No two people experience loss in the same way. This month, on Band Back Together, we are working hard to bring you stories of love and light and loss.
Please share yours with us.
Both of my grandmothers are dying, but my feelings couldn’t be more polarized.
My maternal grandmother has been battling with medical issues since she herniated a disk at the age of 20. She fought through a crushed vertebrae, arthritis, knee replacement surgery, depression, and ovarian cancer to give her love to her three children, six grandchildren, and two great-grandchildren. This past month, the cancer came back, and she tried a second round of chemotherapy.
At the age of 87, it took a serious toll on her already poor balance, and she decided that she’d had enough of the treatments.
All I can do is pray that hospice can help her enjoy the time she has left, because my heart is breaking to see my Nonna so miserable.
My paternal grandmother, my Nan, has never taken good care of herself. As long as she’s lived in her own house, her diet has consisted of pizza, fast food, pie, ice cream, and Coke. Most of the time she hardly eats anything. Not surprisingly, her lack of nutrition over the years has led to osteoporosis, and more recently, pneumonia.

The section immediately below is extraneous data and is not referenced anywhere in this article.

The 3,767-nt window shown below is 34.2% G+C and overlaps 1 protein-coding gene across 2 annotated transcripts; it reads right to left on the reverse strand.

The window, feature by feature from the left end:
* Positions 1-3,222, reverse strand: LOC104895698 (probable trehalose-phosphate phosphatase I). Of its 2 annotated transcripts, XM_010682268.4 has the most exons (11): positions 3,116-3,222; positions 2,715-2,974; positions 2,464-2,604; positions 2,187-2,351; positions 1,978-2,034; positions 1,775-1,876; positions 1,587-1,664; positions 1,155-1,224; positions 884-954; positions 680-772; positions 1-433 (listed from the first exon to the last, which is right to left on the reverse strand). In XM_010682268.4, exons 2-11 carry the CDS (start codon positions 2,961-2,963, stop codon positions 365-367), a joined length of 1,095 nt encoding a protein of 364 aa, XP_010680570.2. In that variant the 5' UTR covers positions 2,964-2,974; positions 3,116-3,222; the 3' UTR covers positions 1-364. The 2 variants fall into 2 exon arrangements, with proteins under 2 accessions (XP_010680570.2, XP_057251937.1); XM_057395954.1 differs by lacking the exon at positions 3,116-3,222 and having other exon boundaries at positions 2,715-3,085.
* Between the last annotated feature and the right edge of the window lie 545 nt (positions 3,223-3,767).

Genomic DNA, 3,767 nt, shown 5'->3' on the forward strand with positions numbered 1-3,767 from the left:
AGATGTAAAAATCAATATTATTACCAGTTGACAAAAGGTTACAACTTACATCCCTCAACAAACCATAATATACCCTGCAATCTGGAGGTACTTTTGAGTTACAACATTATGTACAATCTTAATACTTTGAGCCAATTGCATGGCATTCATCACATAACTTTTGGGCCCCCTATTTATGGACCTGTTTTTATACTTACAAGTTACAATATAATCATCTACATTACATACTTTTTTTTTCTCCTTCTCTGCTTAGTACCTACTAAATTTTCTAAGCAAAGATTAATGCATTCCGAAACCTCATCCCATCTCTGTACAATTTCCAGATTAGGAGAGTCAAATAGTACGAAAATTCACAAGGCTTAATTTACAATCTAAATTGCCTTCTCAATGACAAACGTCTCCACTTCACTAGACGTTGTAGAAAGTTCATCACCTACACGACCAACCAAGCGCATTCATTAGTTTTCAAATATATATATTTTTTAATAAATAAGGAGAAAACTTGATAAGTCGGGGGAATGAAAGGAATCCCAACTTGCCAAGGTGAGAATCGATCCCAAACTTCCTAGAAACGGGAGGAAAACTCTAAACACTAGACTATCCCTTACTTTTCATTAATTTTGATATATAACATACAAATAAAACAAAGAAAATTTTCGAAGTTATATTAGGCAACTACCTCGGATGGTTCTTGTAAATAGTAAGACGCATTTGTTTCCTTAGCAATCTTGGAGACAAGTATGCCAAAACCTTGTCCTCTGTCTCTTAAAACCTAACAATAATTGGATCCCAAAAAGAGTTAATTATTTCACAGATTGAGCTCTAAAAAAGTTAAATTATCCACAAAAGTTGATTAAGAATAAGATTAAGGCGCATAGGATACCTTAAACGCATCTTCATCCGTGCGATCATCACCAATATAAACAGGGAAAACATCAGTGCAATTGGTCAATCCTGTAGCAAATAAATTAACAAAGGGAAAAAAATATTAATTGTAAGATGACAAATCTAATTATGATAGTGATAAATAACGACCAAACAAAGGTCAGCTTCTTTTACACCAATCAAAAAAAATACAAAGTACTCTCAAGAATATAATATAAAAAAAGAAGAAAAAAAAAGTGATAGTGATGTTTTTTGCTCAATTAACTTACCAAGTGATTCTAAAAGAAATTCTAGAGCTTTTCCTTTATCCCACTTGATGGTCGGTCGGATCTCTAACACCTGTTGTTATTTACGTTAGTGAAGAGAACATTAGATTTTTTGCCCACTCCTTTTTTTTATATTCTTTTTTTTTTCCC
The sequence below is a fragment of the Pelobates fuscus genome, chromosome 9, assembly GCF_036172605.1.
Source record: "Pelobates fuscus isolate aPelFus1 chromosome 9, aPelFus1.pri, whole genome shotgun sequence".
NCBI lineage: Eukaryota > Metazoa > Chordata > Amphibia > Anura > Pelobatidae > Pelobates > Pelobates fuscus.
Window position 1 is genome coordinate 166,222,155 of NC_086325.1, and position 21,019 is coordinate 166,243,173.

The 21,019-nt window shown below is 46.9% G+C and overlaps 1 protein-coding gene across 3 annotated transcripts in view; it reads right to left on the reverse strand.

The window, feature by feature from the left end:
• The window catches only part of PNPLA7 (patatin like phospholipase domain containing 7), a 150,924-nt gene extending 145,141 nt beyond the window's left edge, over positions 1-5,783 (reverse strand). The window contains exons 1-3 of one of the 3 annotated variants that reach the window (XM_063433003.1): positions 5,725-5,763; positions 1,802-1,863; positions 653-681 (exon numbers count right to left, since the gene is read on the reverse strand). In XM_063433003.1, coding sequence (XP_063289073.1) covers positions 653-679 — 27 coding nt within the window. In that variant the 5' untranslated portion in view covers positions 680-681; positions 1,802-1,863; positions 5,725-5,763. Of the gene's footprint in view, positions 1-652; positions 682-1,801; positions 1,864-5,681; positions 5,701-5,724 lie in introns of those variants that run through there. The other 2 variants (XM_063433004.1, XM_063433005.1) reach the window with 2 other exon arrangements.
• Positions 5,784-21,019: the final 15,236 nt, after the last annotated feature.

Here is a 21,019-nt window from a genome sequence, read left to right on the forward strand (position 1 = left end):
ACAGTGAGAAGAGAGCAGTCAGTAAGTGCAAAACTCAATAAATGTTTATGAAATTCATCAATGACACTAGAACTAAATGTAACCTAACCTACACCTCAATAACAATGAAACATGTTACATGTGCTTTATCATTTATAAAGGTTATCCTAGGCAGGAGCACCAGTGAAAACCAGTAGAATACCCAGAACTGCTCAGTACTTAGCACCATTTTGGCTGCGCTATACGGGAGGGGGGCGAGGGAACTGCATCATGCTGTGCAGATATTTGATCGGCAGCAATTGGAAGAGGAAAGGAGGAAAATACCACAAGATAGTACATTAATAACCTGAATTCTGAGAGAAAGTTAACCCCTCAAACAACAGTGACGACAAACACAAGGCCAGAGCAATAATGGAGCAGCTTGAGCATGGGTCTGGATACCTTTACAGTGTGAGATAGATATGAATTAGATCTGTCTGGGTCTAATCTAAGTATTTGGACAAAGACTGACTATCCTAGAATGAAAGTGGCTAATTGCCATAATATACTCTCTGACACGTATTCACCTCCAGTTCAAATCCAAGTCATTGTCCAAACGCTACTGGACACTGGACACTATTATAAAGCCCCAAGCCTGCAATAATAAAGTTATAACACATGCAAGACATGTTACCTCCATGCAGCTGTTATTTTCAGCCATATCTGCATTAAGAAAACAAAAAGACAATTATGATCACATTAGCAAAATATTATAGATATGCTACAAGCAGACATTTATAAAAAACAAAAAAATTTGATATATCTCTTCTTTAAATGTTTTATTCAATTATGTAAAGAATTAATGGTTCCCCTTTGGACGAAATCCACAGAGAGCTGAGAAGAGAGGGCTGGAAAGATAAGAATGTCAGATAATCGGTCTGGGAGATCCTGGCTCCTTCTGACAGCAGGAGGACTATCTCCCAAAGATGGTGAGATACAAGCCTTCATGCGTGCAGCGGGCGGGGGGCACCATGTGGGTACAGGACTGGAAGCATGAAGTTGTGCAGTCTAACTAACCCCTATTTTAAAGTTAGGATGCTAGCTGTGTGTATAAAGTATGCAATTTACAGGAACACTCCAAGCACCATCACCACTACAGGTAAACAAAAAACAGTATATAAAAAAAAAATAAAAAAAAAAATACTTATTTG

I recently went to visit her in the hospital, and I was enraged at what I saw.
She was emaciated.
Even after a week of antibiotics, she lacked the strength to stand on her own. In hopes of stimulating an appetite, we brought her a cheeseburger from Wendy’s. She fumbled it with trembling hands for a bit before saying, “This burger is so heavy. I can barely lift it.”
As hard as I try, I can’t find the sympathy or grief for my Nan that pours out of me when I think of my Nonna.
Both situations are awful, but all I can feel for my Nan is frustration because she’s done this to herself. All of this could have been prevented.
This anger that I feel scares me, because at this rate it’s going to rob me of my closure. I want to be able to let go.
More than anything, I’m dreading having to watch my parents go through the same thing.
Grief can work in such mysterious ways. Sending your family all the loves.
Anger is a vital part of grief. Sometimes that takes the form of anger at the person you’re losing. That’s ok. Your process is important.
We aren’t expected to love everyone in our families alike. The fact you showed up for your Nan had meaning. There is love there, it’s just not the same as the love for your Nonna. That’s okay.